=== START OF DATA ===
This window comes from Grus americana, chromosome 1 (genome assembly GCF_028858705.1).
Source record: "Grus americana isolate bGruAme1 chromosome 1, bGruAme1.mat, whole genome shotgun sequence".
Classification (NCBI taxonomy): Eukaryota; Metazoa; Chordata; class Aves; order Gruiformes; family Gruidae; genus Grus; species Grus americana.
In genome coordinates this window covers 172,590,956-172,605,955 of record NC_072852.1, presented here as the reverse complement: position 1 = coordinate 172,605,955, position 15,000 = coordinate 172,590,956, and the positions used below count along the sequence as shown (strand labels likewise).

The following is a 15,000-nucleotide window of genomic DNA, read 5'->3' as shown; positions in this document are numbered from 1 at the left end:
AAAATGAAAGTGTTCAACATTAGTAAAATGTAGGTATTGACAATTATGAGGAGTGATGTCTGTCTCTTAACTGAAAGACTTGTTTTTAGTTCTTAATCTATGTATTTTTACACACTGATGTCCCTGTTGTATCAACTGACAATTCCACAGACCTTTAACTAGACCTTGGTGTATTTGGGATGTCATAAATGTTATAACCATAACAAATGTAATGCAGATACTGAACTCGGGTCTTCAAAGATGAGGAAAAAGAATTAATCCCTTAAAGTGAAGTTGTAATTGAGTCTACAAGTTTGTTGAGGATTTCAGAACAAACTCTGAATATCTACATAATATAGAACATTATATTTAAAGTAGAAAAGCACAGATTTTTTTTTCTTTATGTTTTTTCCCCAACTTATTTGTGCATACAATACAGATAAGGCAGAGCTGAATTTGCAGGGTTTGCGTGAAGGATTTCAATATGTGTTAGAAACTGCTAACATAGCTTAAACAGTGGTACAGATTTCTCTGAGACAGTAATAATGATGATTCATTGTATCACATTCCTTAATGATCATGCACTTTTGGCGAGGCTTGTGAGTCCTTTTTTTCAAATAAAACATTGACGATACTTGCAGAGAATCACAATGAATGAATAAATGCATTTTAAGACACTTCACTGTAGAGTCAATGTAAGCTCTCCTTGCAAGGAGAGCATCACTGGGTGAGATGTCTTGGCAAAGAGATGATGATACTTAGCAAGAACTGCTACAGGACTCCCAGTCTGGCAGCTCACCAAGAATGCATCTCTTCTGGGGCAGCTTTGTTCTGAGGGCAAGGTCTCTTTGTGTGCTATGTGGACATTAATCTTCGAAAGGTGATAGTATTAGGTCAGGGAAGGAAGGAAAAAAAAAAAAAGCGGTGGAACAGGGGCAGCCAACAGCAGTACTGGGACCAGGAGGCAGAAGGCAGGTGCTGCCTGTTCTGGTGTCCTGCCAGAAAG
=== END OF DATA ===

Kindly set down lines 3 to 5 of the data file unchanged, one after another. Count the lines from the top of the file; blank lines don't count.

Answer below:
Classification (NCBI taxonomy): Eukaryota; Metazoa; Chordata; class Aves; order Gruiformes; family Gruidae; genus Grus; species Grus americana.
In genome coordinates this window covers 172,590,956-172,605,955 of record NC_072852.1, presented here as the reverse complement: position 1 = coordinate 172,605,955, position 15,000 = coordinate 172,590,956, and the positions used below count along the sequence as shown (strand labels likewise).

The following is a 15,000-nucleotide window of genomic DNA, read 5'->3' as shown; positions in this document are numbered from 1 at the left end: